The California legislature will take a long, hard look at sports betting this year. But in a state whose disparate gaming-industry stakeholders consistently fail to see eye to eye, what are the odds of getting the job done this year?
Just two days into the 2020 session, and California’s sports betting push has already gone a step further than it ever has before by holding its first legislative hearing on the issue.
On Wednesday, the Joint Assembly and Senate Governmental Organization Committees met in Sacramento to sound out some industry experts about how a future California market might look.
You have to start somewhere, and Chris Grove of research firm Eilers and Krejcik Gaming was on hand to tell lawmakers of the potential rewards.
As the state with the largest population in the US and 19 major professional sports franchises, the California market would quickly become the biggest — provided all stakeholders were involved and mobile betting was on the menu.
Grove told the hearing that, if done right, the market would be worth $2.5 billion per year, which would provide a significant boost to the state’s general fund. But excluding mobile would be a mistake, he warned.
Among those also giving testimony were representatives from the NBA and MLB, along with Dan Shapiro, vice president of strategy and business development at William Hill US, and Jay Kornegay, who runs the famous sports book at the Westgate Las Vegas Resort & Casino.
They spoke on issues such as safeguarding sports integrity and how to combat the unregulated market.
Feel the Obstruction
It’s difficult to gauge whether there is an appetite to legalize sports betting among the legislature because it has never been tested – no sports betting bill has made it past committee stage. But Grove came away with the impression that many of the lawmakers present were unmoved by the arguments presented.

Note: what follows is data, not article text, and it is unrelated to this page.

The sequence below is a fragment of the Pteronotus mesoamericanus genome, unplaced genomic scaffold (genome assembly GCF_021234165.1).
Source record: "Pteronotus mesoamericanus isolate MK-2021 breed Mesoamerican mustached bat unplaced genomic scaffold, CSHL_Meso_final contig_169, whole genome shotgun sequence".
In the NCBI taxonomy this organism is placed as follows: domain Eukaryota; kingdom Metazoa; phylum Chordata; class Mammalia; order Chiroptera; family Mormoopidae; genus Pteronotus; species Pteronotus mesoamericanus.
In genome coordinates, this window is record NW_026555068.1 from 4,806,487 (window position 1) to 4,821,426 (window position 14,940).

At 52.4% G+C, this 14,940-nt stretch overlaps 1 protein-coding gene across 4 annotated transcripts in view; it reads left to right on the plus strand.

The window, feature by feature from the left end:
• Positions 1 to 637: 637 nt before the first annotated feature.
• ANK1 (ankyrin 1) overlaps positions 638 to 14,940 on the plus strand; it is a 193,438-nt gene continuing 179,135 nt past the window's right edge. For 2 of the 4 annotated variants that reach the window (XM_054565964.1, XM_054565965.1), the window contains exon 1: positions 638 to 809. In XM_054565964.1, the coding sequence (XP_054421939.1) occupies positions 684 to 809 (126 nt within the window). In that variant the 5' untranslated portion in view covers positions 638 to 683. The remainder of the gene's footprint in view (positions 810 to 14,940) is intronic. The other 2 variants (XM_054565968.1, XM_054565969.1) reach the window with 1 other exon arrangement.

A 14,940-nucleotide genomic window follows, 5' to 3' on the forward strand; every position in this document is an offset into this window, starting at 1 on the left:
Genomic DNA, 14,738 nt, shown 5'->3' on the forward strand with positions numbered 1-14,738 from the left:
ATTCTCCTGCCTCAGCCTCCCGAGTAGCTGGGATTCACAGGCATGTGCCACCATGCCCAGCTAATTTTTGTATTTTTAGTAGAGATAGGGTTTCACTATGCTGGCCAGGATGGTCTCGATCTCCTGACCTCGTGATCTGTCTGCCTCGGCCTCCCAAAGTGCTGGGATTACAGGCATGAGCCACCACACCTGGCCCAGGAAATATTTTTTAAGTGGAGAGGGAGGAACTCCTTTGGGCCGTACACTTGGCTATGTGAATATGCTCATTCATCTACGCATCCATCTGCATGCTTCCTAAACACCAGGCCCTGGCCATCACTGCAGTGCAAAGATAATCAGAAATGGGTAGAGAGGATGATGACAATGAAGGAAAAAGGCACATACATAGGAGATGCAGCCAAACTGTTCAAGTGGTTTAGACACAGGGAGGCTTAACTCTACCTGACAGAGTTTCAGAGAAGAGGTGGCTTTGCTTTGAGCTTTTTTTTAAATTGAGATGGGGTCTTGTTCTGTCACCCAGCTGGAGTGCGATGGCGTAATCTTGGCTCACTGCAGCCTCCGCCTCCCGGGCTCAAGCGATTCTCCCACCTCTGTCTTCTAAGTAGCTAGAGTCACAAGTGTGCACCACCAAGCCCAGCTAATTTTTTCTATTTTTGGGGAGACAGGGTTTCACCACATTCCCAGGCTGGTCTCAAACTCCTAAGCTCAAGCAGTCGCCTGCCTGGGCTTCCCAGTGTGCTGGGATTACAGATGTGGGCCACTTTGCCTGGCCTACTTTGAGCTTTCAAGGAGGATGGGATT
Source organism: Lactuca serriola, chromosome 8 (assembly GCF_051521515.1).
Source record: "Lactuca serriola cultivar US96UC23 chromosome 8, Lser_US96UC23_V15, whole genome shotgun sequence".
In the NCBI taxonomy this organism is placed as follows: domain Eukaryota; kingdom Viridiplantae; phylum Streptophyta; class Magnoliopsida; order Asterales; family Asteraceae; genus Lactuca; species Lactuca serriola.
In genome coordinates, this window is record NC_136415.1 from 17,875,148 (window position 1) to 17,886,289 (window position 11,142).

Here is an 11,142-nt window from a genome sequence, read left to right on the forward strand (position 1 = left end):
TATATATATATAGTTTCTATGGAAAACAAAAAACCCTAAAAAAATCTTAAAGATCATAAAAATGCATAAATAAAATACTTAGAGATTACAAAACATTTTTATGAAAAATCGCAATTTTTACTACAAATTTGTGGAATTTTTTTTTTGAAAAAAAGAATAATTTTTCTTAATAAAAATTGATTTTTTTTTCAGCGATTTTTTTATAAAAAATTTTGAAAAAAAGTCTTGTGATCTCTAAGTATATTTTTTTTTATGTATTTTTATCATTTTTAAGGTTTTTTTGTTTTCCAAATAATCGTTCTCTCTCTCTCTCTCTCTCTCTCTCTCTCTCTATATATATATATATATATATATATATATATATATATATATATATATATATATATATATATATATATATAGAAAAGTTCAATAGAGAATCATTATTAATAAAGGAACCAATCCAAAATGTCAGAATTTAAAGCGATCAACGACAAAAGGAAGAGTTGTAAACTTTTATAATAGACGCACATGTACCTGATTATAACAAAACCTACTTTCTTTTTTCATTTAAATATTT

I don’t see California passing a sports betting bill this year,” he tweeted afterwards. “You could *feel* the obstruction in the room.”
And that’s before any of the warring stakeholders had even turned up. No representatives of the state’s tribal casinos, card rooms, or racetracks were present at the hearing.
Tribes Go It Alone
Because gambling bills are tax-related, they need a two-thirds supermajority to pass the California legislature. Those numbers are almost impossible to attain unless the stakeholders — and the politicians who represent them — are on the same page. California for years failed to legalize online poker because tribal operators and card rooms were unwilling to find compromise.
This year, the tribes plan to bypass the legislature altogether. In November, a coalition of tribal operators launched an initiative to put sports betting on the ballot. They need to gather 997,139 signatures from registered California voters to succeed — a very achievable feat for a very wealthy and powerful industry.
The coalition’s proposal would not include mobile sports betting, and would naturally freeze the card clubs out of the market entirely, although the racetracks would be included.
This would allow voters to decide on whether to make this restricted market model part of the state constitution in November this year, unless the legislature can put a competing measure on the ballot.